Direction cosines

We can find the angle between two nonzero vectors using the dot product:

uv=uvcosθcosθ=uv(uv)\displaystyle \vec{u} \cdot \vec{v} = \left \lvert \vec{u} \right \rvert \left \lvert \vec{v} \right \rvert \cos{\theta} \qquad \Rightarrow \qquad \cos{\theta} = \frac{\vec{u} \cdot \vec{v}}{\left ( \left \lvert \vec{u} \mid \left \lvert \vec{v} \right \rvert \right ) \right.}.

Often, we want to determine the angle that a certain vector makes with the coordinate axes. To do this, we just put i^\displaystyle \hat{i}, j^\displaystyle \hat{j}, and k^\displaystyle \hat{k} in the place of v\displaystyle \vec{v} one at a time and solve for the angle. Since this operation is so common, it is worthwhile to work out specific equations.

Let’s start with the x-axis. If we have a vector u\displaystyle \vec{u} in component form, then

cosθ=ui^ui^=[u1,u2,u3][1,0,0]u(1)=u1u\displaystyle \cos{\theta} = \frac{\vec{u} \cdot \hat{i}}{\left \lvert \vec{u} \right \rvert \left \lvert \hat{i} \right \rvert} = \frac{\left [ u_{1} , u_{2} , u_{3} \right ] \cdot \left [ 1 , 0 , 0 \right ]}{\left \lvert \vec{u} \right \rvert \left ( 1 \right )} = \frac{u_{1}}{\left \lvert \vec{u} \right \rvert}.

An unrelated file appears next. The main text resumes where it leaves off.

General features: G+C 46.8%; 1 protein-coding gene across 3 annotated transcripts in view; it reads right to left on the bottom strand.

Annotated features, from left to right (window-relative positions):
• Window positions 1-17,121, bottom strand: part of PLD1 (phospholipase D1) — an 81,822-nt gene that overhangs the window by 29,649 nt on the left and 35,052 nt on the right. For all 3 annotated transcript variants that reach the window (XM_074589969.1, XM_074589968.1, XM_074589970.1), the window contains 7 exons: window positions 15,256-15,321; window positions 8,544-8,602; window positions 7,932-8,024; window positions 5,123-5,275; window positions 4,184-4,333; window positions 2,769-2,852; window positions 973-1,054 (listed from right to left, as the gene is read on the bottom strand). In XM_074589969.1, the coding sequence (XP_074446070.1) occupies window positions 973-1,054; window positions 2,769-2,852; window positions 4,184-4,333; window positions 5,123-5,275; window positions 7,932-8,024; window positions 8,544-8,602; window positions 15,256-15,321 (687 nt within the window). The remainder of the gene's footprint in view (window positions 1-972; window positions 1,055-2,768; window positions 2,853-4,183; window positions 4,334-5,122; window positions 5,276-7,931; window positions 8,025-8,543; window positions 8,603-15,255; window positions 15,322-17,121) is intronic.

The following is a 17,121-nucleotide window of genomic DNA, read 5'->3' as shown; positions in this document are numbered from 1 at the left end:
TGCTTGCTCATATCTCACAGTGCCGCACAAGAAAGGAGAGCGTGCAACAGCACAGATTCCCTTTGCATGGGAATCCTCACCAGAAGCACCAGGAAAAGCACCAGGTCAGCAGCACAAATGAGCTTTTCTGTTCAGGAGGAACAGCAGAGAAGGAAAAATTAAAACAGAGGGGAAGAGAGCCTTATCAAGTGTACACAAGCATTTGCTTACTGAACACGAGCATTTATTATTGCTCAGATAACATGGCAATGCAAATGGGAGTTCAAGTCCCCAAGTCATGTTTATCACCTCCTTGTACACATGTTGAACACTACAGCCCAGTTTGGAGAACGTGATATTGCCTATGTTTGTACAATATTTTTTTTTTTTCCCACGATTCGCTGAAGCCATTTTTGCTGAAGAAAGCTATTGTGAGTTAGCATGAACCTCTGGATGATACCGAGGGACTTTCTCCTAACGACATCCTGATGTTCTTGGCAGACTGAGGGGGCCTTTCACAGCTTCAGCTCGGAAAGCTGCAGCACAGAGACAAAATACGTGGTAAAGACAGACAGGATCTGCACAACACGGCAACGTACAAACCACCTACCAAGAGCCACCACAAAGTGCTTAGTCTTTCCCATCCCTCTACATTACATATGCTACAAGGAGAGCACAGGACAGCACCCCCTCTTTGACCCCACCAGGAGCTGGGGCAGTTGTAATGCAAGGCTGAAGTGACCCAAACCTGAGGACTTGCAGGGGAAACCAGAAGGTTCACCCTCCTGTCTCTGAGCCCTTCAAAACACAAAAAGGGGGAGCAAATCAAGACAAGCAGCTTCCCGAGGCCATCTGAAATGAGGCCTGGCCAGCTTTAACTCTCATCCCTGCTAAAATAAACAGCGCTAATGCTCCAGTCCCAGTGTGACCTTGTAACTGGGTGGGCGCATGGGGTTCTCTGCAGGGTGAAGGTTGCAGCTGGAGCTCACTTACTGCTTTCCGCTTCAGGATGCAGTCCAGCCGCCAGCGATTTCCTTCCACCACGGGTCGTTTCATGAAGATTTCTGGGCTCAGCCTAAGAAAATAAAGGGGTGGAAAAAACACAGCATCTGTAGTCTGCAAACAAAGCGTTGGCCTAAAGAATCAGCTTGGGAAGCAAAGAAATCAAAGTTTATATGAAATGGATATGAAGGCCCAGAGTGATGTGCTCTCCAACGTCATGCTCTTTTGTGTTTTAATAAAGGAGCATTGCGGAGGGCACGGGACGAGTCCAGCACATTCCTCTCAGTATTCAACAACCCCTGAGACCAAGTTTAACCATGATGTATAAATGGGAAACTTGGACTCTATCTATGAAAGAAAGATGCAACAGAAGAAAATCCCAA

When we dot u\displaystyle \vec{u} with one of the standard basis vectors, we are effectively choosing one of its components. Simplifying the equation for the other two axes is just as easy. To avoid confusion, we use three different Greek letters to represent the three angles:

Axis Basis Cosine Value
x i^\displaystyle \hat{i} cosα\displaystyle \cos{\alpha} u1/u\displaystyle u_{1} / \left \lvert \vec{u} \right \rvert
y j^\displaystyle \hat{j} cosβ\displaystyle \cos{\beta} u2/u\displaystyle u_{2} / \left \lvert \vec{u} \right \rvert
z k^\displaystyle \hat{k} cosγ\displaystyle \cos{\gamma} u3/u\displaystyle u_{3} / \left \lvert \vec{u} \right \rvert